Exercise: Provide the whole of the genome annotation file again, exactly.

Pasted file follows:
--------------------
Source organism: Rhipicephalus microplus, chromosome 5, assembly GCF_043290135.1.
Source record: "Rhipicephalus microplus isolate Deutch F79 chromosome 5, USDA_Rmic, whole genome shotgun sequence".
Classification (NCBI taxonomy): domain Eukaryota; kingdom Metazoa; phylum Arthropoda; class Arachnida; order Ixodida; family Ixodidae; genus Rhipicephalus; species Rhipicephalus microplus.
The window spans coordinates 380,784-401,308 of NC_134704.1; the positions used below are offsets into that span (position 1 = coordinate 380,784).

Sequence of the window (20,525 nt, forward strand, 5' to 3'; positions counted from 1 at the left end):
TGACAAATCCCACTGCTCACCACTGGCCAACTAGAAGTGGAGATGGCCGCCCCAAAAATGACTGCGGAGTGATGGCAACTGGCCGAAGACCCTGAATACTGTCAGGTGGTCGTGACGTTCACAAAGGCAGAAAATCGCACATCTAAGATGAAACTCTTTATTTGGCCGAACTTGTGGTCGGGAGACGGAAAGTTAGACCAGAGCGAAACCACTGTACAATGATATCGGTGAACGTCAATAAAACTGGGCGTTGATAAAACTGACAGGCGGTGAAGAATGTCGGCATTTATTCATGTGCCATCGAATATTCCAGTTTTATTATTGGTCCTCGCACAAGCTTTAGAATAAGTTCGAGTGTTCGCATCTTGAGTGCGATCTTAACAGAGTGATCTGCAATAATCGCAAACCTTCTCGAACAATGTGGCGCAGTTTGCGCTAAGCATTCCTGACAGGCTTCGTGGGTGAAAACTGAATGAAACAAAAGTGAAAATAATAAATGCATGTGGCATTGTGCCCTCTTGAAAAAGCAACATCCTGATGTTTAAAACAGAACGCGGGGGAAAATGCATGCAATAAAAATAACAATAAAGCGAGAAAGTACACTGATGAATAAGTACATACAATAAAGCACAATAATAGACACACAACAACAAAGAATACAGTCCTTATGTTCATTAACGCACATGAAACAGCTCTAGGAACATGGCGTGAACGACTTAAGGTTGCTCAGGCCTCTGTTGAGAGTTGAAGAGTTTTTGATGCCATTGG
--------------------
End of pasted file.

Source organism: Rhipicephalus microplus, chromosome 5, assembly GCF_043290135.1.
Source record: "Rhipicephalus microplus isolate Deutch F79 chromosome 5, USDA_Rmic, whole genome shotgun sequence".
Classification (NCBI taxonomy): domain Eukaryota; kingdom Metazoa; phylum Arthropoda; class Arachnida; order Ixodida; family Ixodidae; genus Rhipicephalus; species Rhipicephalus microplus.
The window spans coordinates 380,784-401,308 of NC_134704.1; the positions used below are offsets into that span (position 1 = coordinate 380,784).

Sequence of the window (20,525 nt, forward strand, 5' to 3'; positions counted from 1 at the left end):
TGACAAATCCCACTGCTCACCACTGGCCAACTAGAAGTGGAGATGGCCGCCCCAAAAATGACTGCGGAGTGATGGCAACTGGCCGAAGACCCTGAATACTGTCAGGTGGTCGTGACGTTCACAAAGGCAGAAAATCGCACATCTAAGATGAAACTCTTTATTTGGCCGAACTTGTGGTCGGGAGACGGAAAGTTAGACCAGAGCGAAACCACTGTACAATGATATCGGTGAACGTCAATAAAACTGGGCGTTGATAAAACTGACAGGCGGTGAAGAATGTCGGCATTTATTCATGTGCCATCGAATATTCCAGTTTTATTATTGGTCCTCGCACAAGCTTTAGAATAAGTTCGAGTGTTCGCATCTTGAGTGCGATCTTAACAGAGTGATCTGCAATAATCGCAAACCTTCTCGAACAATGTGGCGCAGTTTGCGCTAAGCATTCCTGACAGGCTTCGTGGGTGAAAACTGAATGAAACAAAAGTGAAAATAATAAATGCATGTGGCATTGTGCCCTCTTGAAAAAGCAACATCCTGATGTTTAAAACAGAACGCGGGGGAAAATGCATGCAATAAAAATAACAATAAAGCGAGAAAGTACACTGATGAATAAGTACATACAATAAAGCACAATAATAGACACACAACAACAAAGAATACAGTCCTTATGTTCATTAACGCACATGAAACAGCTCTAGGAACATGGCGTGAACGACTTAAGGTTGCTCAGGCCTCTGTTGAGAGTTGAAGAGTTTTTGATGCCATTGG